[00:03:24] Which one is the better version to use? Do you need to actually merge the two? And this is very common in software development.

[00:03:32] If you have a team working all on the same software product, if they work as individuals and then come to merge their changes together, it can be very common to get into a position where it's difficult to know which piece of code to take priority, whose work is right. And indeed, is there a right? Is it actually that both pieces of work or multiple pieces of work even need to be looked at and worked back in together to actually create something that is greater than the sum of the parts.

[00:04:04] And this can get very difficult. And it becomes more difficult based on two things. One, how big the changes, which can also equate to how long the changes have not been merged together and how many different contributors are involved.

[00:04:26] Imagine, for example, that we have three separate contributors. They all go away at the beginning of the month, they all go off and do their own thing for a full month. They work solidly on what they're doing for a month. At the end of the month, they come back again and then they try to merge all the changes back together. And this is where "Merge Hell" happens.

[00:04:50] You so often find that they've been working on the same areas, maybe not completely, but enough to overlap, and it's then the exercise of trying to decide what's right, what's correct, and that produces a lot of work. And that can be very then expensive to have to redo those changes, not only have you invested in them actually making the change in the first place, you then are having to invest again for them to be able to marry the changes together.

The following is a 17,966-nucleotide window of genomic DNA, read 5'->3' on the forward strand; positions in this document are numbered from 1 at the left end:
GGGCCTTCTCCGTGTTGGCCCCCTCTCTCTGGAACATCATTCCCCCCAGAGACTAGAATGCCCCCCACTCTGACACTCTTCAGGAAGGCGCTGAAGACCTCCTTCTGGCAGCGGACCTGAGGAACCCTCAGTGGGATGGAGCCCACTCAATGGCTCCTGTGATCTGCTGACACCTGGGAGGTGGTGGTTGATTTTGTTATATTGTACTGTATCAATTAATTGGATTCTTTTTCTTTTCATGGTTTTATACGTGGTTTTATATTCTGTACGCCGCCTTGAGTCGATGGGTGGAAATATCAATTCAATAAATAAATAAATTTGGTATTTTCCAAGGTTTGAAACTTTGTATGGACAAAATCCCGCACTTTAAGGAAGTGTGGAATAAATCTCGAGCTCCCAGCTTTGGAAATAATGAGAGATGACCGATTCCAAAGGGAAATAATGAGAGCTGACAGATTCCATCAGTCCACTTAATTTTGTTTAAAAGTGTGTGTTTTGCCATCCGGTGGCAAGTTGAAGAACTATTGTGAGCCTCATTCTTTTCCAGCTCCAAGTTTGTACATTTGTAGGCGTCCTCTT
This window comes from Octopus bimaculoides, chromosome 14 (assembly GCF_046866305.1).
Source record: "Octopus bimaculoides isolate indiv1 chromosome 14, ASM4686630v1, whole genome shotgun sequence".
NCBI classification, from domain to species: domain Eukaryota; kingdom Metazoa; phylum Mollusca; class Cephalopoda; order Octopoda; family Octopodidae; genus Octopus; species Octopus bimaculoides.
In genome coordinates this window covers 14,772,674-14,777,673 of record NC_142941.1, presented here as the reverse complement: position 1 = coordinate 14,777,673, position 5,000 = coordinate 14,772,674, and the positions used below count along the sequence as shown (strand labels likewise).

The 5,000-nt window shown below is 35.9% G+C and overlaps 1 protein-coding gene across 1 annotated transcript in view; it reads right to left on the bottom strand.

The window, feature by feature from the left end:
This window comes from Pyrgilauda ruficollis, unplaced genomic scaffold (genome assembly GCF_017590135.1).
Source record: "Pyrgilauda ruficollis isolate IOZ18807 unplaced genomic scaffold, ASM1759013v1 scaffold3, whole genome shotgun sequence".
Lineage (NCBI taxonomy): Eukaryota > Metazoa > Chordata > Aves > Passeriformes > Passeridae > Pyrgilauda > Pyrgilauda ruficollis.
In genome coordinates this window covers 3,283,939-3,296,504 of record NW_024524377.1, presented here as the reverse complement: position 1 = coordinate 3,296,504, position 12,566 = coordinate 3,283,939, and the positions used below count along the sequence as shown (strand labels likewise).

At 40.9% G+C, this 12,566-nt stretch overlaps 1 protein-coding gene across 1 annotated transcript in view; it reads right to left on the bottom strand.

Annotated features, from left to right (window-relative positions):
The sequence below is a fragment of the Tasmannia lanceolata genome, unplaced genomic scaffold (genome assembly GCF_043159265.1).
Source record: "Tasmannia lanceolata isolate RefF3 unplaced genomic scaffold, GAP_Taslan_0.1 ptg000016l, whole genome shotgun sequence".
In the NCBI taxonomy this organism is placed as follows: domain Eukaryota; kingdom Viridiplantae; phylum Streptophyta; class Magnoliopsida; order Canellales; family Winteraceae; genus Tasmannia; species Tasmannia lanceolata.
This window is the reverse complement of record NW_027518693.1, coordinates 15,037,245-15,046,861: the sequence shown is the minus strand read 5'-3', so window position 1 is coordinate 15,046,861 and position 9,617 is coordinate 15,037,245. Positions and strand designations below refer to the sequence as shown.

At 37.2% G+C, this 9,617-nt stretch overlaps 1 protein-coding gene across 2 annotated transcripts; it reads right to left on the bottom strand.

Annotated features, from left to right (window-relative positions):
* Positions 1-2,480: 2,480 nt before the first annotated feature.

[00:05:21] I'm reminded of a story once where a software developer was telling me that they were working on version two of a product. Version one was still being written by another team, and the team working on version two actually were quite worried about this. They were unsure as to what the outcome of the version one software being developed by another team would actually look like. But they were convinced and told to carry on. A number of months later, after they've been working hard and ready to make their changes for version two, they went back to the version one, which was then complete and realized that version one was nothing like how they'd expected it to be.

[00:06:09] They've been told one thing during conversation, and they based all of their work on that, only to find out that version one actually had to be different because of various reasons. This resulted in the version two work having to be effectively scrapped and redone.

[00:06:28] And this is why we talk about trying to keep those changes small, we talk about making those releases frequent so that we're not in that position where we're having to go back over so much work to actually try and get a stable base point.

[00:06:48] Let's talk about the benefits - and the key here is the word "small". If you've heard me talk previously about minimum viable product, I advise working in very small increments, making a very small change and getting out to market quickly, allowing us to test hypotheses very, very quickly.